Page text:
Cameron Tringale and Canadian Ben Silverman were two strokes back at 63. Tringale is tied for 83rd in the PGA Tour card race with $2,660, and Silverman is tied for 85th at $2,600.

''I hit a lot of good shots and made some good putts,'' Silverman said. ''Actually, it could have been lower, but I'm not complaining. Missed a couple putts inside 6x feet, but I'm not complaining at all, it was a great round.''

Lucas Glover was at 64 with Ben Crane, Nicholas Lindheim, Matt Every, Trevor Cone, Denny McCarthy, Carlos Ortiz and Jose de Jesus Rodriguez. Carlos Ortiz and Jose de Jesus Rodriguez earned PGA Tour cards as top-25 finishers on the Web.com Tour regular-season money list, and McCarthy has made $75,793 in the first three Finals events to also wrap up a card. In the race for the 25 cards, Lindholm is 19th with $35,836, Every 30th with $25,733, Glover 40th with $17,212, and Cone 59th with $8,162

The series features the top 75 players from the Web.com regular-season money list, Nos. 126-200 in the PGA Tour's FedEx Cup standings, and Paisley and other non-members with enough money to have placed in the top 200. The top-25 finishers on the Web.com regular-season money list are competing against each other for tour priority, with regular-season earnings counting in their totals. The other players are fighting for the 25 cards based on series earnings.

Getty Images

McIlroy likely to join PGA Tour PAC next year

By Rex HoggardSeptember 20, 2018, 11:28 pm

ATLANTA – The upside of the PGA Tour’s sweeping changes to next year’s playoff finale, along with a host of other significant changes to the schedule, seems to be more engagement in circuit policy by top players.

Jordan Spieth served on the player advisory council this season and will begin his three-year term as one of four player directors on the policy board next year, and Justin Thomas also was on this year’s PAC.

Those meetings might become even more high profile next year.


Projected FedExCup standings

Full-field scores from the Tour Championship

Tour Championship: Articles, photos and videos


“I'm not on the PAC. I'm probably going to join the PAC next year. Nice to sort of know what's going on and give your input and whatever,” Rory McIlroy said following his round on Thursday at the Tour Championship.

McIlroy said he spoke with Tour commissioner Jay Monahan about the transition to a strokes-based format for the Tour Championship starting next year. Given his take on Thursday to the media it must have been an interesting conversation.

“I like it for the FedExCup. I don't necessarily think it should be an official Tour win. I don't know how the World Ranking points are going to work,” said McIlroy, who is tied for fifth after a first-round 67 at East Lake. “There's a lot of stuff that still needs to be figured out. But in terms of deciding the FedExCup, I think it's good.”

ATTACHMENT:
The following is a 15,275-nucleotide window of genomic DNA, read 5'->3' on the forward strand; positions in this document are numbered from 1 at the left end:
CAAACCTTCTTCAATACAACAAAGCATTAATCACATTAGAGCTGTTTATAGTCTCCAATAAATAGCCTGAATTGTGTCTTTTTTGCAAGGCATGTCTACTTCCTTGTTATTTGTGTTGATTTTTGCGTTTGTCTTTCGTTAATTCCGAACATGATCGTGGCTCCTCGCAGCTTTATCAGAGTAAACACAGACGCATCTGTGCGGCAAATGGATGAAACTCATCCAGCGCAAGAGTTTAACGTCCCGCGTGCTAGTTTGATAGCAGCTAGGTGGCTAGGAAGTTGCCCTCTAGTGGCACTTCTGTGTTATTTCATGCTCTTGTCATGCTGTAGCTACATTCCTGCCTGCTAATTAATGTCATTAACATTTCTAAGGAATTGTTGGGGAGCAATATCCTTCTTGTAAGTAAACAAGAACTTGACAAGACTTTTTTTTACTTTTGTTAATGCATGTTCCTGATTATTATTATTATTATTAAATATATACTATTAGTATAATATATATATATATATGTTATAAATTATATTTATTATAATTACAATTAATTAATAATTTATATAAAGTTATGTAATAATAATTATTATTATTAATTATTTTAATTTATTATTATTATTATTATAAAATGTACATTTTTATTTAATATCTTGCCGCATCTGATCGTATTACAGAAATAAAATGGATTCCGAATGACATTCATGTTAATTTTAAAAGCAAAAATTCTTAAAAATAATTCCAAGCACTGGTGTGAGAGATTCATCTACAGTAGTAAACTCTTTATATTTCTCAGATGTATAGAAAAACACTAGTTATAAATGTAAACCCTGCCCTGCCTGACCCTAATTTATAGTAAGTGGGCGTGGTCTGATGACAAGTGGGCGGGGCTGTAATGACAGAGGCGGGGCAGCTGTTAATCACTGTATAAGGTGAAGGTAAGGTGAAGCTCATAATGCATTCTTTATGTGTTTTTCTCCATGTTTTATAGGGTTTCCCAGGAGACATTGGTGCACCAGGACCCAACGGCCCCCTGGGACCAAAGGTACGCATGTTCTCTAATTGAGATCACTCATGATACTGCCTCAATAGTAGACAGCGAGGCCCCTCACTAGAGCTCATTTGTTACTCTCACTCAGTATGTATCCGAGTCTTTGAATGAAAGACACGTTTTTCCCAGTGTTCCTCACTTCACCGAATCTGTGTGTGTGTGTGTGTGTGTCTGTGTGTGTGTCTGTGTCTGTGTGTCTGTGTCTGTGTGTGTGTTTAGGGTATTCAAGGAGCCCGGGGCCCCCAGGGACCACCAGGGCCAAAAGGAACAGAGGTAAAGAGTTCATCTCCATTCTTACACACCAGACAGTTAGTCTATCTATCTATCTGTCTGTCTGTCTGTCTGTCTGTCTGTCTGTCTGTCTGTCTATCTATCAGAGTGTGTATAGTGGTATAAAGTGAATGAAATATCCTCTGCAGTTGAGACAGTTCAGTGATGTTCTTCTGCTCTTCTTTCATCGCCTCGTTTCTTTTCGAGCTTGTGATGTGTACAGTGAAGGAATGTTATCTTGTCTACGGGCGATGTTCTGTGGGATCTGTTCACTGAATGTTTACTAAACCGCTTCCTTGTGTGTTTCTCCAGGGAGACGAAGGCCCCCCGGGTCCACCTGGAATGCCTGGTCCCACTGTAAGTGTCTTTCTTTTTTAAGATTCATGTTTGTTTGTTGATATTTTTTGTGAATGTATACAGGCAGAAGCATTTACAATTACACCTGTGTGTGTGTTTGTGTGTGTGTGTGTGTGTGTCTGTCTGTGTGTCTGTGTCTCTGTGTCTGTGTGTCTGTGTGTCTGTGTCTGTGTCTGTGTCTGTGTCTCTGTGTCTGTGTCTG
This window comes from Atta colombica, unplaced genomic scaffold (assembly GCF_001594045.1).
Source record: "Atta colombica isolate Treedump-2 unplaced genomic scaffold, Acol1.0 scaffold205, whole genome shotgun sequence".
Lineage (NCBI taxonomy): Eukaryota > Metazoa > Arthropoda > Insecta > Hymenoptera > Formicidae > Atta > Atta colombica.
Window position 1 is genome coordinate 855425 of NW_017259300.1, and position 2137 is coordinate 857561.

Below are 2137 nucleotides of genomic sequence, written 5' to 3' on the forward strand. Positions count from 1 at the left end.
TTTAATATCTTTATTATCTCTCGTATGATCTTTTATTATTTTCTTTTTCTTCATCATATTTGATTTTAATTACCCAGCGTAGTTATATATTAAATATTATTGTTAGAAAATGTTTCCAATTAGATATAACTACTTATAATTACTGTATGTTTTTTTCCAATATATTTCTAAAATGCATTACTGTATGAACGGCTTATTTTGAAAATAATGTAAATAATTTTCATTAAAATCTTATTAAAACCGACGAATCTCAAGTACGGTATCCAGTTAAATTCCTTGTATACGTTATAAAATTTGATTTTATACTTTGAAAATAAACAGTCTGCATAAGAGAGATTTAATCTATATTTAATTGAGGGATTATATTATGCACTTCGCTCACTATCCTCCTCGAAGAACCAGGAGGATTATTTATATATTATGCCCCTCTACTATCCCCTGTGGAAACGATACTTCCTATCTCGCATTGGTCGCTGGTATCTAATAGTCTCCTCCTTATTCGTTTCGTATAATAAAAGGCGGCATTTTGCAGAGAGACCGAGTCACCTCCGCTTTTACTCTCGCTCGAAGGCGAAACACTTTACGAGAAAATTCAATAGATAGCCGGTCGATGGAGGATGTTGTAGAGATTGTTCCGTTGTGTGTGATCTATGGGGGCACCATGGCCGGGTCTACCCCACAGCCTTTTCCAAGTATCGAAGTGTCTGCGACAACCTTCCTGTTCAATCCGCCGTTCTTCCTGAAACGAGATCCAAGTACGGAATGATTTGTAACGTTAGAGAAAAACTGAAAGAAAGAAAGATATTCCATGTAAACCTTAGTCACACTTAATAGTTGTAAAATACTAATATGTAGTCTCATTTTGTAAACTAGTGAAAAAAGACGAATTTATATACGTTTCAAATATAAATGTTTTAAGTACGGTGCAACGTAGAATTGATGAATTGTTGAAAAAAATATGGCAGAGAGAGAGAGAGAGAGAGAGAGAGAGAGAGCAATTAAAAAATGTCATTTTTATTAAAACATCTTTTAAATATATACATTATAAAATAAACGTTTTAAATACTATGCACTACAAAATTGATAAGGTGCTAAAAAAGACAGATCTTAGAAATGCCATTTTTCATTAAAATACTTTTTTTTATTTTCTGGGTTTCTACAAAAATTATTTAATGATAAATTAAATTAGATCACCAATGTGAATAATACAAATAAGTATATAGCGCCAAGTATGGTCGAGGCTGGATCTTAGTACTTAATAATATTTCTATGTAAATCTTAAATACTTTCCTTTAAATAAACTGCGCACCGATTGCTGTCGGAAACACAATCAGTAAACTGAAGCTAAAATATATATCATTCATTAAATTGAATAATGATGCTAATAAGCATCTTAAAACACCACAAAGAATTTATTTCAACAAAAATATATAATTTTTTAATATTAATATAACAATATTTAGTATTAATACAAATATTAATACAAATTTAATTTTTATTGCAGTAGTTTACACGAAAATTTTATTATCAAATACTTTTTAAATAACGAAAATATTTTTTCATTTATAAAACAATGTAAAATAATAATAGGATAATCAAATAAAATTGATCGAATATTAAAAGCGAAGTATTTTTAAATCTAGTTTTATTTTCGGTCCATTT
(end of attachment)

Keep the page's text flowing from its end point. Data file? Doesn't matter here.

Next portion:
Getty Images

Thomas (67) happy to feel no pain in wrist

By Rex HoggardSeptember 20, 2018, 11:03 pm

ATLANTA – When Justin Thomas arrived at East Lake he didn’t have very high expectations.

After injuring his right wrist during the final round of the BMW Championship he spent last week in south Florida getting therapy after being diagnosed with a case of tendinitis and little else.

He said he didn’t hit a full shot last week and didn’t expect much out of his game at the finale, but was pleasantly surprised with his play following an opening 67 that left him tied for fifth place and two strokes off the lead. But most of all he was pleased that he didn’t feel any pain in his wrist.


Projected FedExCup standings

Full-field scores from the Tour Championship

Tour Championship: Articles, photos and videos


“I thought that I may not be playing very well because of my preparation being able to hit as few balls as I have, but no, in terms of pain, it's not an issue,” he said.

Thomas explained that he tested the wrist earlier this week to be sure he was pain-free and conceded he considered not playing the Tour Championship in order to be as healthy as possible for next week’s Ryder Cup.

“If it would have hurt at all, I wouldn't have played,” said Thomas, who will be a rookie on this year’s U.S. team. “No. 1 most important part is my future and my career. I don't want to do anything that's going to put me out for a while. But to me, second most important is Ryder Cup. I would rather not play this week and play the Ryder Cup and be fresh and make sure I'm going to get as many points for the team as possible.”

Getty Images

Fowler 'pain free' and tied for Tour Championship lead

By Rex HoggardSeptember 20, 2018, 11:01 pm

ATLANTA – The most important member of Team USA at next week’s Ryder Cup may be the team trainer.

Justin Thomas began the season finale nursing a case of tendonitis in his right wrist and Rickie Fowler skipped the first two playoff events after being slowed by a right oblique injury.

Neither player seemed impacted by the injuries on Thursday at the Tour Championship, with Thomas tied for fifth at 3 under and Fowler tied for the lead with Tiger Woods at 5 under par.


Current FedExCup standings

Tour Championship: Articles, photos and videos


“I needed the 2 1/2 weeks or so of just sitting around really not doing a whole lot,” said Fowler, who tied for eighth last week at the BMW Championship. “It was definitely the right call. If I would have played through the first or second playoff events, there was really no benefit, especially looking at the ultimate goal being ready for the Ryder Cup and to have a chance to be here at East Lake.”

Being rested and pain-free is a vast improvement over how he felt at the PGA Championship last month, when he underwent therapy before and after each round and had to wear tape just to play.

“It's nice to be back swinging pain-free because I wouldn't have wanted to deal with how it felt during PGA week for a continued amount of time,” said Fowler, who finished his day with a bogey-free closing nine to secure a spot in Friday’s final group with Woods.